What are short sales and how do they work?
In this article, we’re going to be looking into a popular method of avoiding foreclosure: short sales.
We’ll talk about exactly what short sales are, how they benefit both the buyer and the seller, and we’ll even discuss the drawbacks. Finally, we’ll show you how to find some short sales in our target market: Fargo, North Dakota. If you don’t live there, though, it will still be easy to follow along. We have no doubt that you’ll find this article helpful either way.
First, of course, we’ll tackle the biggest question:
A short sale occurs when a homeowner sells their house for less than what’s remaining on the mortgage. They sell it at a loss, so they’re “short” the remaining amount.
For example, let’s say you bought a house worth $300k and, a few years into homeownership, you lost your job. To make matters worse, the housing market took a nosedive. Now your property will only sell for $200k — even though you have $250k left on your mortgage.
But the bank still needs you to repay that loan, so you decide to sell the house for $200k to try to pay down as much of the remaining mortgage as you can. The bank might say “you’re $50k short.” However, if you negotiated this situation with your lender, you may be able to get out of the mortgage scot-free, with more of your credit score intact than you would if the foreclosure went through in its entirety.
In order to understand why, it helps to have a rough idea of how foreclosure works.
So, using our example, why would the banks forfeit the extra $50k that you owed them?
Because a short sale occurs before that third step, when things can get even more expensive for the bank. It’s going to cost them money to put the house up for auction — and they’d probably get a similar (or even lower) price.
Then, if the house doesn’t sell at auction, they’ll have to worry about listing it as an REO and finding the proper agency to sell the house. More expenses. After that, if the house sells, they have to worry about eviction. If the house doesn’t sell, they have to worry about squatters, property taxes, and maintenance.
This is all one big distraction from their main business, what makes banks the most money: lending.
So, that’s how short sales benefit both parties. The borrower can get out from being underwater on their mortgage, and the bank can avoid the headache of extra paperwork, miscellaneous expenses, and even property taxes.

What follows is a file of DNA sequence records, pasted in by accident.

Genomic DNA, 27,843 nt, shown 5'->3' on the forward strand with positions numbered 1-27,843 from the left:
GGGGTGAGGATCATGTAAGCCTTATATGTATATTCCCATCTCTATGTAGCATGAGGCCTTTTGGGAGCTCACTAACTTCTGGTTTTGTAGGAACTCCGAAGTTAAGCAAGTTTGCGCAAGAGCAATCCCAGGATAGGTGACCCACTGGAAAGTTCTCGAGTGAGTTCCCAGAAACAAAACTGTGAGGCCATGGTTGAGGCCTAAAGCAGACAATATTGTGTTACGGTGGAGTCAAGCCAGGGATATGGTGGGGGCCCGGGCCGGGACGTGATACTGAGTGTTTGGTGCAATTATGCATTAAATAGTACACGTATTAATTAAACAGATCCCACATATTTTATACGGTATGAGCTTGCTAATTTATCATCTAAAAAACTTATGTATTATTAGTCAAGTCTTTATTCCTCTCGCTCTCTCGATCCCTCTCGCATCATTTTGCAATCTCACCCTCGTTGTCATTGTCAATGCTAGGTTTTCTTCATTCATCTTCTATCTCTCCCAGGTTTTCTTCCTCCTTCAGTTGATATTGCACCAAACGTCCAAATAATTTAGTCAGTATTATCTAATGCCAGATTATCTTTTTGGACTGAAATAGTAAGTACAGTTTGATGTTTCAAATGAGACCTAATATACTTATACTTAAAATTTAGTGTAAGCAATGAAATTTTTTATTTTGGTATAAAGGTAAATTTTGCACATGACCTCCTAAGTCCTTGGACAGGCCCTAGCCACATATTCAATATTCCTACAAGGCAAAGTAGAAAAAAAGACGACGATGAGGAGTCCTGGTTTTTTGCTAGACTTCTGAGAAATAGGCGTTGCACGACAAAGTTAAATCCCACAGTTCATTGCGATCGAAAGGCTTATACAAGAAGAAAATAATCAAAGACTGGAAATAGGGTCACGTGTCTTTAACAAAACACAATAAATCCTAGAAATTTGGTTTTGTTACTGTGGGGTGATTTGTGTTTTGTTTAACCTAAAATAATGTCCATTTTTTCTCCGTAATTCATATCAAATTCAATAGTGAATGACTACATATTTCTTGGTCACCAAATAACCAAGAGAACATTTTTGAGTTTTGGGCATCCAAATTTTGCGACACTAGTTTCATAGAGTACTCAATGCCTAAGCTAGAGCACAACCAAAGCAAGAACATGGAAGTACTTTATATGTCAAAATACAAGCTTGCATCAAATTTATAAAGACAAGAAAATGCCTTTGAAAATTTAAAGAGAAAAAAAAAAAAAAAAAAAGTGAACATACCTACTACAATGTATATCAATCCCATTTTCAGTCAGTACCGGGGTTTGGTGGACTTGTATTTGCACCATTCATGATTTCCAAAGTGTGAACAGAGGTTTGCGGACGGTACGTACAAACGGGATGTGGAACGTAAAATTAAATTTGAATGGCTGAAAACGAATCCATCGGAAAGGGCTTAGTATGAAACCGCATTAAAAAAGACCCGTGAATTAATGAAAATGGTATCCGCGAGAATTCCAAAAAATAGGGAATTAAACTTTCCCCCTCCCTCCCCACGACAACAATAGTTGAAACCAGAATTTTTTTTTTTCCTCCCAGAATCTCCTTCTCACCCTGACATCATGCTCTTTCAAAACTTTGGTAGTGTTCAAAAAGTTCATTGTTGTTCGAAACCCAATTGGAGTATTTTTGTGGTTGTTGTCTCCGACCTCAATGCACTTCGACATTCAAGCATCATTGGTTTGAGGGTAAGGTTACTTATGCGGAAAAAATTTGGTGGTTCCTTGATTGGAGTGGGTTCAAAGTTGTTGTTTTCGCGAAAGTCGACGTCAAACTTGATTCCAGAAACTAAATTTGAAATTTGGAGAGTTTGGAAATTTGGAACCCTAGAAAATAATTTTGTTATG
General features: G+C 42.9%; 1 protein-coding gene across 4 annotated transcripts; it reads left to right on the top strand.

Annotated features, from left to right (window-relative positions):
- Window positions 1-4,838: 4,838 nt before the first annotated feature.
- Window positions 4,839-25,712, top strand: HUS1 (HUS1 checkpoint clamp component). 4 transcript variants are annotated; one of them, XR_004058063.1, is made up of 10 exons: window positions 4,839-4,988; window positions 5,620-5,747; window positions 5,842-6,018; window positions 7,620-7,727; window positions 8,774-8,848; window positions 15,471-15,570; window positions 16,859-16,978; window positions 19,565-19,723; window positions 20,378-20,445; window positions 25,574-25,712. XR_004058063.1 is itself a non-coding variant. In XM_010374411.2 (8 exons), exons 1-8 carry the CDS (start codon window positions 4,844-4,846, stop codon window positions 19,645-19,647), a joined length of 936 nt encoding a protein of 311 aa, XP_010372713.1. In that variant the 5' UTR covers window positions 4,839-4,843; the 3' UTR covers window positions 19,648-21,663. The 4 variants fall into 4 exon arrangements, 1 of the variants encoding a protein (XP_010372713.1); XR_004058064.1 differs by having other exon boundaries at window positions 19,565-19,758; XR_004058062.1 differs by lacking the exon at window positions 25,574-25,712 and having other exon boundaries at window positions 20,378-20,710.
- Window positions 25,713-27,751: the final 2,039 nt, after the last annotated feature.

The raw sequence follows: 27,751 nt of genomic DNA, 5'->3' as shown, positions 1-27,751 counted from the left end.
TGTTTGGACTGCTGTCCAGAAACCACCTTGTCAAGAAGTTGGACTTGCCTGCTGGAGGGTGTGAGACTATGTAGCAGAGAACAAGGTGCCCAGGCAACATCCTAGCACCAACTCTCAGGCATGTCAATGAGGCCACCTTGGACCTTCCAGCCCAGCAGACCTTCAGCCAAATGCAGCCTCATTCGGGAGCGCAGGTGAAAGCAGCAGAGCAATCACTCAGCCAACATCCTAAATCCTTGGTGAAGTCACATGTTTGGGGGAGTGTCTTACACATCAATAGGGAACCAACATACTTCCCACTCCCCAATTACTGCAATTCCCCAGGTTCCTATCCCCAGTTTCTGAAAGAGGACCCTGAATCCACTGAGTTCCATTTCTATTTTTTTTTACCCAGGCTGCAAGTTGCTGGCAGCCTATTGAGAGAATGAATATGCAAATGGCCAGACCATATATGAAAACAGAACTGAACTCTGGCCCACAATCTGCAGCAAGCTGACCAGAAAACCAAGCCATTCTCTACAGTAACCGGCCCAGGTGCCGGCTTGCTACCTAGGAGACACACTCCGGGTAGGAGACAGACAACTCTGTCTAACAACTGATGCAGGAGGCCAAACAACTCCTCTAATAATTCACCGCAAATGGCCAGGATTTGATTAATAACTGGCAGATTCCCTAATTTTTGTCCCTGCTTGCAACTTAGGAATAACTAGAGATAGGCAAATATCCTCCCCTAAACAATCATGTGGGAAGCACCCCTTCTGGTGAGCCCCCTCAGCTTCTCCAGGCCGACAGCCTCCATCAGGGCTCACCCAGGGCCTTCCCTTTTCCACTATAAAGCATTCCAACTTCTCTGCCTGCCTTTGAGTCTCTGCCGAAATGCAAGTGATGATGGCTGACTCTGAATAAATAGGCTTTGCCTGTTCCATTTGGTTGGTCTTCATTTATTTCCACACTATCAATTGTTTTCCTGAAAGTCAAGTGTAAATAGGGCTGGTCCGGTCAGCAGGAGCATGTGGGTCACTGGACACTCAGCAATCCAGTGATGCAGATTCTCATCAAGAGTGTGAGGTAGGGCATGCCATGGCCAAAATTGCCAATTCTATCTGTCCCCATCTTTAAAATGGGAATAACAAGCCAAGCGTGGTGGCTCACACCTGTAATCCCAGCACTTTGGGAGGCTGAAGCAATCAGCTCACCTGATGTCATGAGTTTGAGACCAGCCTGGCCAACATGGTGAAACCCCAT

With that said, why might the original borrower (or lender) not want to go through with a short sale?
First off, you might not even qualify for a short sale. In order to qualify, you have to prove that you’ve suffered a financial hardship. If you haven’t actually suffered a financial hardship, you won’t qualify.
Next, some people might not want to cooperate with their lenders. It’s easy to feel pretty jaded at this point with the entire banking system. The banks approved you for a loan that ended up being way too expensive. You could make the argument it was a “bad loan.” Now you’re expected to work with them?
On the other hand, though, if you get back on your feet, you can buy a house within two years after a short sale. If you go through with a traditional foreclosure, you won’t be able to buy a house for seven years.
Finally, some lenders might not want to cooperate with the distressed owner. The bank is going to crunch the numbers on how much money they’ll make from a potential auction. If it turns out they’d make more money going through with a foreclosure rather than a short sale, they’re going to go with foreclosure. After all, they technically own the house.
Whether you’re an investor, rehabber, or distressed property owner, we can help you find out the best possible solution for your scenario. Feel free to contact us here.
If you’re interested in doing some house-hunting for short sale deals, though, we’ll also show you one popular way of going about it (but you should keep in mind that we likely have a few properties that you might be interested in).
And, if you remember the first two steps of the foreclosure process we listed above, you’ll know that, when the foreclosure process starts, the delinquent borrower will receive a “Notice of Default.” These have to be recorded in the county clerk’s office, so if you want to remain ahead of the game, that’s the first place to check.
You can go to the “District Court Case Search” for the state of North Dakota, and then navigate to “Cass County,” (under “East Central District”), you can then search by date (we recommend using this year to date) for foreclosures. We can’t promise that all foreclosures and/or notices of default will be listed there, but the gist remains the same: Check the public records.
There are also various websites, like RealtyTrac and ForeclosureListings, that do some of the work for you.
Short sales occur when a distressed property owner sells their property for less than what’s remaining on the mortgage.
It can save both the lender and the seller a big headache. The lender won’t have to put the property up for auction, list it as an REO if it doesn’t sell, and evict the current owner. The seller won’t have to take a big hit to their credit if it goes all the way through to foreclosure, and they can get out from underneath the underwater mortgage relatively scot-free.